Kerry's Failure To Launch Peace Talks

Anna Lekas Miller on John Kerry's failure to restart talks.

This week, U.S. Secretary of State John Kerry wrapped up a three-day diplomatic trip to Israel and Palestine that he deemed “very constructive." But how constructive will his proposed initiatives really be for Palestinians and their cause of liberation from occupation? The early indications are: not very.

In order for talks to resume, Palestinian Authority President Mahmoud Abbas has requested a complete freeze on Israeli settlement construction, the release of 123 political prisoners who have been held since the Oslo Accords in 1993, and for Israel to present a map showing the proposed borders. These requests seem unlikely to be met. During his recent trip to the region, President Barack Obama rejected the notion of a settlement freeze as a precondition to talks; Israel hasn't in the past released prisoners without some sort of deal (often an exchange wherein Palestinian prisoners are subsequently re-arrested); and Israeli sources restated to Haaretz this morning their longstanding objections to talking borders outside of negotiations for a comprehensive agreement.

Meanwhile, settlement construction continues apace in both the West Bank and Israeli-annexed East Jerusalem, causing many Palestinians to give up on a two-state framework. “If the two-state solution was just in the first place, these kinds of settlements would still kill it,” said Saleh, a Palestinian activist who prefers not to give a last name. He told me he advocates for a one-state solution with equal rights for Israelis and Palestinians, and ideally the right of return for Palestinians to their communities inside of Israel.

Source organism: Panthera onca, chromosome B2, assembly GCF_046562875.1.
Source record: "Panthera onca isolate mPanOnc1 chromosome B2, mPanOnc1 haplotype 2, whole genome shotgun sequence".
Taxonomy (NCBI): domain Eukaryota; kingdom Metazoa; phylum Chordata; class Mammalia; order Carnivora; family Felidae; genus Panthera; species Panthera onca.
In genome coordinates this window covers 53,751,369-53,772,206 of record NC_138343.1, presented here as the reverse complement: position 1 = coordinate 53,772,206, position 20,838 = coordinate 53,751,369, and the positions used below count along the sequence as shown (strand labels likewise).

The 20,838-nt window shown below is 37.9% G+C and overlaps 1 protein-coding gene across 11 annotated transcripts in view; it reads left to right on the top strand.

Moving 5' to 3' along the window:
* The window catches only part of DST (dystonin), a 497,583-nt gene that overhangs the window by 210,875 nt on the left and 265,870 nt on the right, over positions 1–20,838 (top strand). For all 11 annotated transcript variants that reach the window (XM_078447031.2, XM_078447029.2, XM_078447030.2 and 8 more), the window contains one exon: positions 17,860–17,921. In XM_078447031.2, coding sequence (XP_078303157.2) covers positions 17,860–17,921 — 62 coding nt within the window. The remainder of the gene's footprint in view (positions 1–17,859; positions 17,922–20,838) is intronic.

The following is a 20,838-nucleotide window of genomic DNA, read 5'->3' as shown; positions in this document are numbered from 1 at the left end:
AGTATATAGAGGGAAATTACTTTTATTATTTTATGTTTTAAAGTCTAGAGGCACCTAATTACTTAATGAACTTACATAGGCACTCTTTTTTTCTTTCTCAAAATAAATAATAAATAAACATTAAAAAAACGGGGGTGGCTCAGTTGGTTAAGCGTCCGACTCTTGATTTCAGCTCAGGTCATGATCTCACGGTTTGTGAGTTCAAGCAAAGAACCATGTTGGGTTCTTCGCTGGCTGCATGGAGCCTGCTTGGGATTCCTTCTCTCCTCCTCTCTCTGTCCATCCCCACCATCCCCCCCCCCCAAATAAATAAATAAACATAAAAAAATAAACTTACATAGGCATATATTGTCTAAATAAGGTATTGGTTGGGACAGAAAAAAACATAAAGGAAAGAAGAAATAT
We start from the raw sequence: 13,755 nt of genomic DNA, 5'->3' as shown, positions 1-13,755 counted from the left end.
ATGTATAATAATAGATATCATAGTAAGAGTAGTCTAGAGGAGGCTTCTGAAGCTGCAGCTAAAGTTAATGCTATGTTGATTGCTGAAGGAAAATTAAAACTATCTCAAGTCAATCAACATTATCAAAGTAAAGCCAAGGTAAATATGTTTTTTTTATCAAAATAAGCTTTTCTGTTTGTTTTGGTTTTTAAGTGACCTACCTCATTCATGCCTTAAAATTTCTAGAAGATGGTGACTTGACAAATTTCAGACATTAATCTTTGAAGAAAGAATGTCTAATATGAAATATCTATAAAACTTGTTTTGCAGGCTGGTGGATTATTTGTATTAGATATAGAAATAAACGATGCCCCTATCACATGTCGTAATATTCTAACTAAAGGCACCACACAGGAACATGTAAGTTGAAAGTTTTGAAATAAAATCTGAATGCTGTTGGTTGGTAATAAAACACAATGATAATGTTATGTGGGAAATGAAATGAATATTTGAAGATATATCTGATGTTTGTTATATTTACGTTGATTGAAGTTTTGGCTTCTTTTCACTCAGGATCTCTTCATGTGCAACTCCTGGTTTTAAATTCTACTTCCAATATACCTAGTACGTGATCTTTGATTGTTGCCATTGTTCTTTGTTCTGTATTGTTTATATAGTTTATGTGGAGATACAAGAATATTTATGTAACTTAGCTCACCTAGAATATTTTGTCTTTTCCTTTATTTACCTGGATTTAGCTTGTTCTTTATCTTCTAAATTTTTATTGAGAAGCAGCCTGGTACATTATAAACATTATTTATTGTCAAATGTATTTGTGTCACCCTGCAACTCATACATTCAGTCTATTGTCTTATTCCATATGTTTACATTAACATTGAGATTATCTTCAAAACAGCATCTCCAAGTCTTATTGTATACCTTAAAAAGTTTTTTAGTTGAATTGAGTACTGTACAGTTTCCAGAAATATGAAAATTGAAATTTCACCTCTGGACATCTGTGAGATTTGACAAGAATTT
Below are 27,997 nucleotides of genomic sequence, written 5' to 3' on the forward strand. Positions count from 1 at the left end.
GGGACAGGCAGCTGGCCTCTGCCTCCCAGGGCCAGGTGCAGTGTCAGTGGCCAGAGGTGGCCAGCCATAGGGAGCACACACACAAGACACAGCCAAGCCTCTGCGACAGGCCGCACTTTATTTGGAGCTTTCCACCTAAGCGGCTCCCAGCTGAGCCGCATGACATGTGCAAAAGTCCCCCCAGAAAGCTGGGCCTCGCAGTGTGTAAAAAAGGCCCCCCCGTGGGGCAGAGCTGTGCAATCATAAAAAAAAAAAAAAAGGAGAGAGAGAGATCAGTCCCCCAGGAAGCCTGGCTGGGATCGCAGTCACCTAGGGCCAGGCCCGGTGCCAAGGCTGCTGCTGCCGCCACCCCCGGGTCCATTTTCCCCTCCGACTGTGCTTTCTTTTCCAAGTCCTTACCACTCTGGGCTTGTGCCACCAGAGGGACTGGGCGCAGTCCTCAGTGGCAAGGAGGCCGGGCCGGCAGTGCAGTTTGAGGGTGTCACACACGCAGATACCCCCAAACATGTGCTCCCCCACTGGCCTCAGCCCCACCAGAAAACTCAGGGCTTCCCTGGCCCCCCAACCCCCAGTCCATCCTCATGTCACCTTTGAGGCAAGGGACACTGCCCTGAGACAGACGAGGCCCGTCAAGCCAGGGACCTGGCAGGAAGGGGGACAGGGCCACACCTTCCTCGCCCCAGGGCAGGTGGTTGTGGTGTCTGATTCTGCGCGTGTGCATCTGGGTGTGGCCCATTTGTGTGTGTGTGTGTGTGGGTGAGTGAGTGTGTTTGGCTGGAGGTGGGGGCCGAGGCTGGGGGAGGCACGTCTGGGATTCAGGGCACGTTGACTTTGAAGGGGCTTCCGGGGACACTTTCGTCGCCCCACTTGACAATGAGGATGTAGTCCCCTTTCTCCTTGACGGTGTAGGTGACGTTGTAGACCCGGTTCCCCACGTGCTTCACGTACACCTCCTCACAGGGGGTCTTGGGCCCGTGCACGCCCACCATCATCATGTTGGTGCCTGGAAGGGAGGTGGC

In an attempt to deal with the seeming mutual exclusivity of the requests of both sides, Kerry has also set forth economic initiatives for the Palestinian Authority. Although he has not specified what these initiatives will be, he has indicated that they will involve lifting some of the red tape that hinders Palestinian commerce.

Some Palestinians suspect that this kind of economic development at best this may be Kerry’s easy substitute for an increasingly improbably political solution, and at worst is a force for normalizing Israel’s occupation of the West Bank. “We have an occupation here,” Nour, a student at Birzeit University who prefers not to give her last name, told me. “And it isn’t going to go away with more aid money alone.”

Ultimately, no matter how much Kerry “lifts the red tape” hindering commerce in Palestine, Israel still controls the purse strings, trade and movement for the “state” of Palestine. That's why the World Bank and International Monetary Fund say the best thing that could happen for the Palestinian economy would be an end to Israel's occupation. But that's precisely the economic fix that Kerry can't deliver.